For the long run we even expect a negative impact on growth of the government’s agenda. Mainly because the long-term costs of the government’s plans are bound to be larger than the benefits, implying that somewhere down the line this and future governments will have to cut back on spending or raise taxes to be able to service the ever growing debt pile.

In a previous article, we already wrote about the large negative impact of cancelling the pension reforms on government finances. And we have already explained why not all money spend on the citizen’s income will flow back in the economy. On top of that, the citizens’ income risks being too generous such that it creates a disincentive to work among low-schooled, low-income workers, of whom relatively many reside in the South of Italy. The median-income in the South is only slightly higher than the citizen’s income. In anticipation of or as a reaction to such metrics businesses could be induced to delay or scrap investment plans in fear of cheap labour shortages. Against this backdrop, the citizens income could prove even more expensive in the long term than in the short term. Admittedly, receiving citizen’s income is meant to be dependent on job search. But due to the required major overhaul of existing job centres and the set-up of new ones, we are very pessimistic about the actual implementation of this feature. Implementation problems also apply to the few vague structural reforms proposed by this government, that in essence do have the ability to solve some of Italy’s problems – such as red tape, inefficiency of government investment and the weak judiciary. All in all, we fear that the governments’ current policy set hurts Italy’s growth potential.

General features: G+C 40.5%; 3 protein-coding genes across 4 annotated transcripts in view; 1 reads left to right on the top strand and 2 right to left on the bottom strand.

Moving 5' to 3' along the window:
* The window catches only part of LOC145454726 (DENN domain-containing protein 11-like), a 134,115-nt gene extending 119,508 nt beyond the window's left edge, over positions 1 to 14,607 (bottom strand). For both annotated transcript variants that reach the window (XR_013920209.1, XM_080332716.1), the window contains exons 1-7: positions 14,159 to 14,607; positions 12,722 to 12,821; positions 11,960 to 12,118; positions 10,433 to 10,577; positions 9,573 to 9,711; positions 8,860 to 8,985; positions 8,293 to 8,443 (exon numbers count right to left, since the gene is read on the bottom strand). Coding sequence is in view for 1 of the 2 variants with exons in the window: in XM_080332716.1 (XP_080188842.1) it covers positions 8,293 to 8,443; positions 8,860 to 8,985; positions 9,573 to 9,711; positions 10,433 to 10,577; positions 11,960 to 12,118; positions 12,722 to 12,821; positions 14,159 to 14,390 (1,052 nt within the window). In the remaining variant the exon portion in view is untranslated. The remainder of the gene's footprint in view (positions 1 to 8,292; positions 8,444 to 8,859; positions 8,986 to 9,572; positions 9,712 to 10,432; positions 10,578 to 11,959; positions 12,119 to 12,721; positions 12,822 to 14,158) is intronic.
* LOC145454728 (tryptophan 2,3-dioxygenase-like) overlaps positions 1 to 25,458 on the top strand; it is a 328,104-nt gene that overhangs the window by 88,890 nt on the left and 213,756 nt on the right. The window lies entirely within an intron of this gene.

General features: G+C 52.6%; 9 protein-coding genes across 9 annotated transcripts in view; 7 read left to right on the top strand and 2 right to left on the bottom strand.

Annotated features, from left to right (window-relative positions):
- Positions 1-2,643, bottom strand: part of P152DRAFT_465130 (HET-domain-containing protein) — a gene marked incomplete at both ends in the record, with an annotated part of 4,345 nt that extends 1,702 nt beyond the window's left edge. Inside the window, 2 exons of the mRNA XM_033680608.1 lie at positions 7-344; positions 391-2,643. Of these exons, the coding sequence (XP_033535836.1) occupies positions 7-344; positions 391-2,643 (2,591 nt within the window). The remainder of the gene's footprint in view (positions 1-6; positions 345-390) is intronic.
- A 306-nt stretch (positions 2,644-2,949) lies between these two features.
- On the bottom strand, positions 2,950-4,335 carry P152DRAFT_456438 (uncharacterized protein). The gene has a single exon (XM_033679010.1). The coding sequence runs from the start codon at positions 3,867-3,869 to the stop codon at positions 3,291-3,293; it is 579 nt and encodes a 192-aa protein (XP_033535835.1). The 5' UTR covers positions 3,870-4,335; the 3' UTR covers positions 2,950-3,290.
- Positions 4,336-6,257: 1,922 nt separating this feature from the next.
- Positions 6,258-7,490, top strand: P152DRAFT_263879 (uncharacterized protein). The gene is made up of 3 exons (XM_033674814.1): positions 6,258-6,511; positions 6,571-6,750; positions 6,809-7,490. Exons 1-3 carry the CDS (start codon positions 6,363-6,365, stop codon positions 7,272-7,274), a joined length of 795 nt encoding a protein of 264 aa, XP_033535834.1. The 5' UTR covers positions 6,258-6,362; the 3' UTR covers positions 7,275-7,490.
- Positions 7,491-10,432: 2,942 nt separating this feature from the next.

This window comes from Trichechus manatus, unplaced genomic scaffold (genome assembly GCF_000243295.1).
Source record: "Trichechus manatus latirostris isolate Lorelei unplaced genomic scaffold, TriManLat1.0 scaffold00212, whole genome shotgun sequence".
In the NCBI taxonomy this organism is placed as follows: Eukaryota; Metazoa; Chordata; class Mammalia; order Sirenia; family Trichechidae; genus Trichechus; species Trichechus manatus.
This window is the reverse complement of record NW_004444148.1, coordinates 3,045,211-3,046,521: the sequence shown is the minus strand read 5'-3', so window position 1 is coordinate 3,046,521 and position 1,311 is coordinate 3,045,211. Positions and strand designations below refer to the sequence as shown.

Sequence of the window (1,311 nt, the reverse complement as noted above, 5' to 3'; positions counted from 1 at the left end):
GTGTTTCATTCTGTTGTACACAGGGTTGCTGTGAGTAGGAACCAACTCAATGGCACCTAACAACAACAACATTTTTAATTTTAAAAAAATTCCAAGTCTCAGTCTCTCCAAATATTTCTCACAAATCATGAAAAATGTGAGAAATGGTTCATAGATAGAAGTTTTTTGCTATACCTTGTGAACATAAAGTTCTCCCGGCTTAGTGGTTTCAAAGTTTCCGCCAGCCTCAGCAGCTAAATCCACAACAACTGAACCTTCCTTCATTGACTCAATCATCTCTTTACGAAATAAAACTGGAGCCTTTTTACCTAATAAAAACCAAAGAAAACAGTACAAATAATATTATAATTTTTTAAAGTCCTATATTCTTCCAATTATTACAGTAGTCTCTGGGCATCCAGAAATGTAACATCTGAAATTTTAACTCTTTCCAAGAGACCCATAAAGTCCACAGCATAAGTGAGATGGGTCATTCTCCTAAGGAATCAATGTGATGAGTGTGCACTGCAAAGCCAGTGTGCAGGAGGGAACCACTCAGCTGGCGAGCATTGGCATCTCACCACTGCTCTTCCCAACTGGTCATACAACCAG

Make it or break it?

Next to the uncertainty surrounding its policies, there is a probability that this government will not finish its term. We believe there is little reason to expect that the coalition is going to break up before the elections though, since this is unlikely to benefit their European Parliamentary election results. Moreover, recent positive signs include an armistice regarding the high-speed rail tunnel to France and Five Star preventing an indictment of Salvini despite their historical opposition to parliamentary immunity. In light of recent drops in the polls, Five Star may be less willing to risk new elections. Meanwhile, Salvini is able to leverage the inexperience of Five Star to his advantage and may see it as an easy-to-control ally going forward.

Nevertheless, tensions may start to rise if growth figures remain weak throughout 2019 and compromises on fiscal policy become necessary. The substantial difference in voter base could make it hard to arrive at new compromises. Also, Five Star seems to have suffered from previous compromises made with the far-right League and Brussels, given its generally green, left-leaning and relatively poor southern voter base. The more radical part of its voter base may be disappointed by the fact that an anti-establishment party opened itself up to making political compromises in the first place. A poor outcome during the European Parliamentary elections may spark serious discussion about the direction of Five Star. This may eventually undermine its willingness to be in a coalition with League or to govern at all. Moreover, on the back of strong European election results, Salvini may feel emboldened to try his luck in a general election and solidify his dominant position at home. Overall, we expect the coalition to stay together in the coming months, but expect the probability of a split to increase after the European elections.